Sometimes people say "no." Great for the existence of free will, anti-smoking campaigns and getting television abominations like "Dads" cancelled, but not always good for your bottom line. It should go without saying that that little two-letter word can be bad for business, and yet here we are talking about it. Why?
Because in sales, the word "no" doesn't have to be final.
See, behind every "no" is a reason—an excuse even—and those are rarely ironclad. If you can beat the excuse, you can make the sale.
1. "Sorry, but it's just not in the budget."
Sometimes, "it's not in budget" is an honest admission of a company not having the money to pay for your services. Other times, it's a failure of creativity and budget-understanding on the client's part—two problems you can help them solve. As Bob Schwei, director of print and packaging for iPROMOTEu, Wayland, Mass., explained, the key to beating a tight budget is understanding it, especially how it was calculated and how funds are allocated throughout the year. He said that if an order can be looked at as a potential revenue stream, rather than just a marketing expense or similar cost, many times people's objections on a purchase will change.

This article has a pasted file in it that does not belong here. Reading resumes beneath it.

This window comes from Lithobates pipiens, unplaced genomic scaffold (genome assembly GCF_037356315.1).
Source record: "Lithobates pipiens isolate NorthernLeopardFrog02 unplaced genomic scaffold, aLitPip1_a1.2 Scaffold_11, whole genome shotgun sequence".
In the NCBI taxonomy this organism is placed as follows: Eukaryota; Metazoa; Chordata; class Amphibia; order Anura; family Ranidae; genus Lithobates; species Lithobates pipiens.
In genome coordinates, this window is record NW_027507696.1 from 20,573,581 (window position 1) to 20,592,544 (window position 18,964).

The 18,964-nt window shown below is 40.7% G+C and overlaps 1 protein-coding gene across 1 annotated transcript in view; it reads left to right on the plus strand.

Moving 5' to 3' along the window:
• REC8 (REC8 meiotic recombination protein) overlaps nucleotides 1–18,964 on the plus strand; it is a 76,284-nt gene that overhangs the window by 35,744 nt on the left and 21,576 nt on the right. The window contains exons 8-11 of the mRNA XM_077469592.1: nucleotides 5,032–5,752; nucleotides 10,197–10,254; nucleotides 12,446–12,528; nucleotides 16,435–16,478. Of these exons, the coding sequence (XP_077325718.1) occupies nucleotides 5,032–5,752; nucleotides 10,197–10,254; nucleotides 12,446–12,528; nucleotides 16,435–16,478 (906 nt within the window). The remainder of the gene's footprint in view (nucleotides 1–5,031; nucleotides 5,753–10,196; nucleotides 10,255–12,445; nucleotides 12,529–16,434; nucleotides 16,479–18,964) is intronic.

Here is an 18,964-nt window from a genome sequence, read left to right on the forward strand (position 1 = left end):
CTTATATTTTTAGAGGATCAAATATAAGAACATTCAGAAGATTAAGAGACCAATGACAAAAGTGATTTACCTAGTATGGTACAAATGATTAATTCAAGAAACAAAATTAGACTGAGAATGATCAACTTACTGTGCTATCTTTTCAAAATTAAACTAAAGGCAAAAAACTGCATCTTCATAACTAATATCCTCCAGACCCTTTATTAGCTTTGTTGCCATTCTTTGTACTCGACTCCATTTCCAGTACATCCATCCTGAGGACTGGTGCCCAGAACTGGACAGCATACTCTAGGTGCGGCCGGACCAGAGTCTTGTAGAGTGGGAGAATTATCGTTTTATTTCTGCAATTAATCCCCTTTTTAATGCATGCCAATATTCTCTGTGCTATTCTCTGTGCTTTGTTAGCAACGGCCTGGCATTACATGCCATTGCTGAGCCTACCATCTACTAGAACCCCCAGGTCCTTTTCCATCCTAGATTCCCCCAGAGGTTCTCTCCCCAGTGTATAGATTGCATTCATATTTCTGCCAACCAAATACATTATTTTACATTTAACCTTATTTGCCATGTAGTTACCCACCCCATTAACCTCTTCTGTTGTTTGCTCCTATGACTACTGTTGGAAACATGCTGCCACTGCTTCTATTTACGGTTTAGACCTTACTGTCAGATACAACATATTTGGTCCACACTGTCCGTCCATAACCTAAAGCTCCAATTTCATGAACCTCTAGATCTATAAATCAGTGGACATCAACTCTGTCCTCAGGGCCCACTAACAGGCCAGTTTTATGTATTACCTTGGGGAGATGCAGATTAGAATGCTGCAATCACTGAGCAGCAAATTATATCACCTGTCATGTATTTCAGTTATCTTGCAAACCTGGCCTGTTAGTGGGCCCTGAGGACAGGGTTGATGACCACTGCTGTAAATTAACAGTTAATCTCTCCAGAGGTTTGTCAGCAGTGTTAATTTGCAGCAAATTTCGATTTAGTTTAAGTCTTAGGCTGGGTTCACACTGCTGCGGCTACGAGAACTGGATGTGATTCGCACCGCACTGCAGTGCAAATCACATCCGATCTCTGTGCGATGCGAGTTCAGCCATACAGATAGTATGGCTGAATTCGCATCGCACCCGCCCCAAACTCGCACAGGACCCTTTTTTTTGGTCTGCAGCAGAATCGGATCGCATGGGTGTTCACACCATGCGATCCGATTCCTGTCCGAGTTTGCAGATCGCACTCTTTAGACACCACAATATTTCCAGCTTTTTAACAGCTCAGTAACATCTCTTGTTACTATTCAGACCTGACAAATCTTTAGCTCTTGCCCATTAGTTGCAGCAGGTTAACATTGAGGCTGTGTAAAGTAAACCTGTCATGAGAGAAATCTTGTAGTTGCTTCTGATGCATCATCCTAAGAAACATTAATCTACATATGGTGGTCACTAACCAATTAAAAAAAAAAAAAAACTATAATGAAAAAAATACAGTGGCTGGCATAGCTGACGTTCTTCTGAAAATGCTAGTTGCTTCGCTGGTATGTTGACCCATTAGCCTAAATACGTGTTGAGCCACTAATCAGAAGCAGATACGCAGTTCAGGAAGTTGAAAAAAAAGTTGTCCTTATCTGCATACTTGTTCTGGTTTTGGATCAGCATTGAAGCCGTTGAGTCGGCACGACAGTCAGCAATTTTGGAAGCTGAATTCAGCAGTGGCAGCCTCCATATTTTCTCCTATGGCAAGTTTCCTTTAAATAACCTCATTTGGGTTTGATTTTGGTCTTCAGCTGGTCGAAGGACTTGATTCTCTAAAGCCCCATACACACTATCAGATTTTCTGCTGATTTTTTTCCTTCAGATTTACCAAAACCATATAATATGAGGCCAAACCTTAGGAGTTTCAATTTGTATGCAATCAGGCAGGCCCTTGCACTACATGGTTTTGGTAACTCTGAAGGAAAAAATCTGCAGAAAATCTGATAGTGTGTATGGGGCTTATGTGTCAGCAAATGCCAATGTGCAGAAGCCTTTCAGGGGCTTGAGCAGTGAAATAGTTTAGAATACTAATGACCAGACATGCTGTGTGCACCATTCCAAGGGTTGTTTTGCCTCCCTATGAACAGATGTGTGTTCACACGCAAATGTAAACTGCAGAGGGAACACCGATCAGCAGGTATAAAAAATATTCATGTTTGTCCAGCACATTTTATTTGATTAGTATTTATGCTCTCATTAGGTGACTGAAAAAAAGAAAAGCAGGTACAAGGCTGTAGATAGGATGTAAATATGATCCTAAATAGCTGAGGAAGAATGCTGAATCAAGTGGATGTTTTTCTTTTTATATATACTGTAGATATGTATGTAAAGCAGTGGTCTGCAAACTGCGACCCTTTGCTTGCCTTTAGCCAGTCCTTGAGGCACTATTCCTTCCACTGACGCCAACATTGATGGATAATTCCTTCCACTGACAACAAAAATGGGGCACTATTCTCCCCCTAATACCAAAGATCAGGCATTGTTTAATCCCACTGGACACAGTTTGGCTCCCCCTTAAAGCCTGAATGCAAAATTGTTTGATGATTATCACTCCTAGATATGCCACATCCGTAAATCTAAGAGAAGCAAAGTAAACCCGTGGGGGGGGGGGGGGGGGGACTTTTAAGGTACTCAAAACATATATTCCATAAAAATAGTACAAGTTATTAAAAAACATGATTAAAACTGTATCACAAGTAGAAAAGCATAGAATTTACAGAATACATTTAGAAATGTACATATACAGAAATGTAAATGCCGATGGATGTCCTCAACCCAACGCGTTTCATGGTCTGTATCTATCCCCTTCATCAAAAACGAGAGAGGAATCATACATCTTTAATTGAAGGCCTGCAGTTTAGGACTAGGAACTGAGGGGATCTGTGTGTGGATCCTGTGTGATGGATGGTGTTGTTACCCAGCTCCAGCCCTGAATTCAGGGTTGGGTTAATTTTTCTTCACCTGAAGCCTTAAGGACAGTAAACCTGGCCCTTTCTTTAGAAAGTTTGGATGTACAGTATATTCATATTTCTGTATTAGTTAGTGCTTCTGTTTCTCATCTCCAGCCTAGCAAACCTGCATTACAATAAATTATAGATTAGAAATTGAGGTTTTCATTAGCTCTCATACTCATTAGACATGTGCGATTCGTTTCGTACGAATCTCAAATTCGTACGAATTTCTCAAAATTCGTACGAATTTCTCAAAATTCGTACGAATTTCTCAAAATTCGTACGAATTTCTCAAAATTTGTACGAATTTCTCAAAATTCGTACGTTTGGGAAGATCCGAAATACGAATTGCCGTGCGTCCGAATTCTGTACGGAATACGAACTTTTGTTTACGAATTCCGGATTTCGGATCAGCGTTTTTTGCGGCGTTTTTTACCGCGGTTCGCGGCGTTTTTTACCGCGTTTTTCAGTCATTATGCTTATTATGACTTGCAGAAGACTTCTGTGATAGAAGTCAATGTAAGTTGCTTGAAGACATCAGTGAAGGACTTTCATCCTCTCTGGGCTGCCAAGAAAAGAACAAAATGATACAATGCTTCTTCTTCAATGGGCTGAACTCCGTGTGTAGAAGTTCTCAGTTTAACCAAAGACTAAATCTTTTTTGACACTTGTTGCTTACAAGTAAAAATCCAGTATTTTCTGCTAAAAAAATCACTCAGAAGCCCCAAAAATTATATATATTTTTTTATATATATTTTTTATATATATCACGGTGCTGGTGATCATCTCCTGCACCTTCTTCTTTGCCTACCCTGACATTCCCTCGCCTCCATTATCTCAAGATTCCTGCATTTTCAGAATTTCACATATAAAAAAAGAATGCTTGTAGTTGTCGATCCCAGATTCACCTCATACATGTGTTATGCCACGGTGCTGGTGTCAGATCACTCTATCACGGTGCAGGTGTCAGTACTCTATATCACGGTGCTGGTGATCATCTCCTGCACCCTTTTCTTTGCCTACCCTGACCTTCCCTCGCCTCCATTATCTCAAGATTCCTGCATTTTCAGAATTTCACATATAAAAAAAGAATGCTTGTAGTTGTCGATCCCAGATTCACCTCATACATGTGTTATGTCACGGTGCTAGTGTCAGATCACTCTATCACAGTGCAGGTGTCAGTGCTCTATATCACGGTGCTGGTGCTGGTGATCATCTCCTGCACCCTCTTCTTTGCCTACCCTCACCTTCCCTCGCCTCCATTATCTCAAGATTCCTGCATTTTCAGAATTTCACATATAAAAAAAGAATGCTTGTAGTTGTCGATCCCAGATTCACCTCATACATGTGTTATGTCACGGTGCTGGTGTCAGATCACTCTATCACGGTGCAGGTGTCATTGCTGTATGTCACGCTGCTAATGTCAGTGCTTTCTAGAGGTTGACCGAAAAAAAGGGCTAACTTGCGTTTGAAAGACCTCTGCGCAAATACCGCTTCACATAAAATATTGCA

Schwei also said that on the print side, many times a budget is dictated on the frequency it's bought instead of a one-time purchase. "Many times, when there are alternative choices to buy the same print work, just in a different frequency, this can be a work-around where the budget is concerned," he said. "For example, Print ABC was awarded a 500,000-piece run because they worked out a warehouse release program where the print was printed on-demand and billed on release, versus the traditional method of paying for the entire run upfront. Let creativity help dictate where the budget really falls."